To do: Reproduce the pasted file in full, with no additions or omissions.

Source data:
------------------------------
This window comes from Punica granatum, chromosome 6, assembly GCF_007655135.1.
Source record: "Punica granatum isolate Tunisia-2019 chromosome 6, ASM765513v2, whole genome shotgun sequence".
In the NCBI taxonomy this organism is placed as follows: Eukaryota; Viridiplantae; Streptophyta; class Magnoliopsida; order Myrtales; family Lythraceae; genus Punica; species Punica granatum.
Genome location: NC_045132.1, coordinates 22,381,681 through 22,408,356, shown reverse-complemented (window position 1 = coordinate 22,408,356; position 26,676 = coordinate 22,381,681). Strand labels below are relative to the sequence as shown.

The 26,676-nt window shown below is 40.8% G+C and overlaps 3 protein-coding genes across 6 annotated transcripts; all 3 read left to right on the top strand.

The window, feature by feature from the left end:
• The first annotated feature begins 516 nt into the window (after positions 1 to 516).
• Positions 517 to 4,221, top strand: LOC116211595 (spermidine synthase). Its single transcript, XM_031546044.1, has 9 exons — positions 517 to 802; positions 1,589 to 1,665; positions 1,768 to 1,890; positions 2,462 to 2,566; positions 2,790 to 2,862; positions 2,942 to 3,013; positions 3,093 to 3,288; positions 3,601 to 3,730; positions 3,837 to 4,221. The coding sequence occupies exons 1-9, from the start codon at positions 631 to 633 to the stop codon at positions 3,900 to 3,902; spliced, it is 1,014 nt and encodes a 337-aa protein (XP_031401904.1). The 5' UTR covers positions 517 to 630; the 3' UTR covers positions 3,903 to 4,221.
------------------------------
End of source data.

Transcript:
This window comes from Punica granatum, chromosome 6, assembly GCF_007655135.1.
Source record: "Punica granatum isolate Tunisia-2019 chromosome 6, ASM765513v2, whole genome shotgun sequence".
In the NCBI taxonomy this organism is placed as follows: Eukaryota; Viridiplantae; Streptophyta; class Magnoliopsida; order Myrtales; family Lythraceae; genus Punica; species Punica granatum.
Genome location: NC_045132.1, coordinates 22,381,681 through 22,408,356, shown reverse-complemented (window position 1 = coordinate 22,408,356; position 26,676 = coordinate 22,381,681). Strand labels below are relative to the sequence as shown.

The 26,676-nt window shown below is 40.8% G+C and overlaps 3 protein-coding genes across 6 annotated transcripts; all 3 read left to right on the top strand.

The window, feature by feature from the left end:
• The first annotated feature begins 516 nt into the window (after positions 1 to 516).
• Positions 517 to 4,221, top strand: LOC116211595 (spermidine synthase). Its single transcript, XM_031546044.1, has 9 exons — positions 517 to 802; positions 1,589 to 1,665; positions 1,768 to 1,890; positions 2,462 to 2,566; positions 2,790 to 2,862; positions 2,942 to 3,013; positions 3,093 to 3,288; positions 3,601 to 3,730; positions 3,837 to 4,221. The coding sequence occupies exons 1-9, from the start codon at positions 631 to 633 to the stop codon at positions 3,900 to 3,902; spliced, it is 1,014 nt and encodes a 337-aa protein (XP_031401904.1). The 5' UTR covers positions 517 to 630; the 3' UTR covers positions 3,903 to 4,221.